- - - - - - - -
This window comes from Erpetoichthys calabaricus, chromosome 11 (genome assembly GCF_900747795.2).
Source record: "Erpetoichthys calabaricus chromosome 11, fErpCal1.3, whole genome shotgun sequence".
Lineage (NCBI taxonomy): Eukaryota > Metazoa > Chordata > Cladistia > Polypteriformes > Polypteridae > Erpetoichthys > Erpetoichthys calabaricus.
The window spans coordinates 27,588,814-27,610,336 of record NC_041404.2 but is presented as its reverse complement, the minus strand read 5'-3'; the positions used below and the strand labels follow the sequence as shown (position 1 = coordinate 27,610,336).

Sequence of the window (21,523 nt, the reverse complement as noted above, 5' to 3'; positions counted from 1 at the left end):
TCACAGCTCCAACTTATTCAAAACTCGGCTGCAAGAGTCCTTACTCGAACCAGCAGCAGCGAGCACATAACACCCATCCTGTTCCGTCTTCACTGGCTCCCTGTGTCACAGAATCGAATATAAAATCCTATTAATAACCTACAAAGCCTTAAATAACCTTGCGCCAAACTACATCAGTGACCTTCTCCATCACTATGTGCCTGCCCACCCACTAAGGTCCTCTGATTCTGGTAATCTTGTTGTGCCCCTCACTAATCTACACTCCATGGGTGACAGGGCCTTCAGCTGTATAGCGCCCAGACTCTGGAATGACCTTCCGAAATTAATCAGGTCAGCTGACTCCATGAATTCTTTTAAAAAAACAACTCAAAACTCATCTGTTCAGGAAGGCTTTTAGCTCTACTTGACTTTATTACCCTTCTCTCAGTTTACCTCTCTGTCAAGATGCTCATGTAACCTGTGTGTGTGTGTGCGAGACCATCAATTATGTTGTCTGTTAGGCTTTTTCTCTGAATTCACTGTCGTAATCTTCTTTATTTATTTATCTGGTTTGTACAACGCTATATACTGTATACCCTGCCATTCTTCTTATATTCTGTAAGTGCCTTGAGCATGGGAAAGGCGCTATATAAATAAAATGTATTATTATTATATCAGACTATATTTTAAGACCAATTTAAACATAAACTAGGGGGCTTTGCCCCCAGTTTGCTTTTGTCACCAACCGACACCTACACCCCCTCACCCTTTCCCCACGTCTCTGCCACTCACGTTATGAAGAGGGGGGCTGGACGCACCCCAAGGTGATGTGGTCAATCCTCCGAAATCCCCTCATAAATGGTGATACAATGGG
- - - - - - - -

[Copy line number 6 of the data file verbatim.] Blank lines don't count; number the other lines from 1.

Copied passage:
TCACAGCTCCAACTTATTCAAAACTCGGCTGCAAGAGTCCTTACTCGAACCAGCAGCAGCGAGCACATAACACCCATCCTGTTCCGTCTTCACTGGCTCCCTGTGTCACAGAATCGAATATAAAATCCTATTAATAACCTACAAAGCCTTAAATAACCTTGCGCCAAACTACATCAGTGACCTTCTCCATCACTATGTGCCTGCCCACCCACTAAGGTCCTCTGATTCTGGTAATCTTGTTGTGCCCCTCACTAATCTACACTCCATGGGTGACAGGGCCTTCAGCTGTATAGCGCCCAGACTCTGGAATGACCTTCCGAAATTAATCAGGTCAGCTGACTCCATGAATTCTTTTAAAAAAACAACTCAAAACTCATCTGTTCAGGAAGGCTTTTAGCTCTACTTGACTTTATTACCCTTCTCTCAGTTTACCTCTCTGTCAAGATGCTCATGTAACCTGTGTGTGTGTGTGCGAGACCATCAATTATGTTGTCTGTTAGGCTTTTTCTCTGAATTCACTGTCGTAATCTTCTTTATTTATTTATCTGGTTTGTACAACGCTATATACTGTATACCCTGCCATTCTTCTTATATTCTGTAAGTGCCTTGAGCATGGGAAAGGCGCTATATAAATAAAATGTATTATTATTATATCAGACTATATTTTAAGACCAATTTAAACATAAACTAGGGGGCTTTGCCCCCAGTTTGCTTTTGTCACCAACCGACACCTACACCCCCTCACCCTTTCCCCACGTCTCTGCCACTCACGTTATGAAGAGGGGGGCTGGACGCACCCCAAGGTGATGTGGTCAATCCTCCGAAATCCCCTCATAAATGGTGATACAATGGG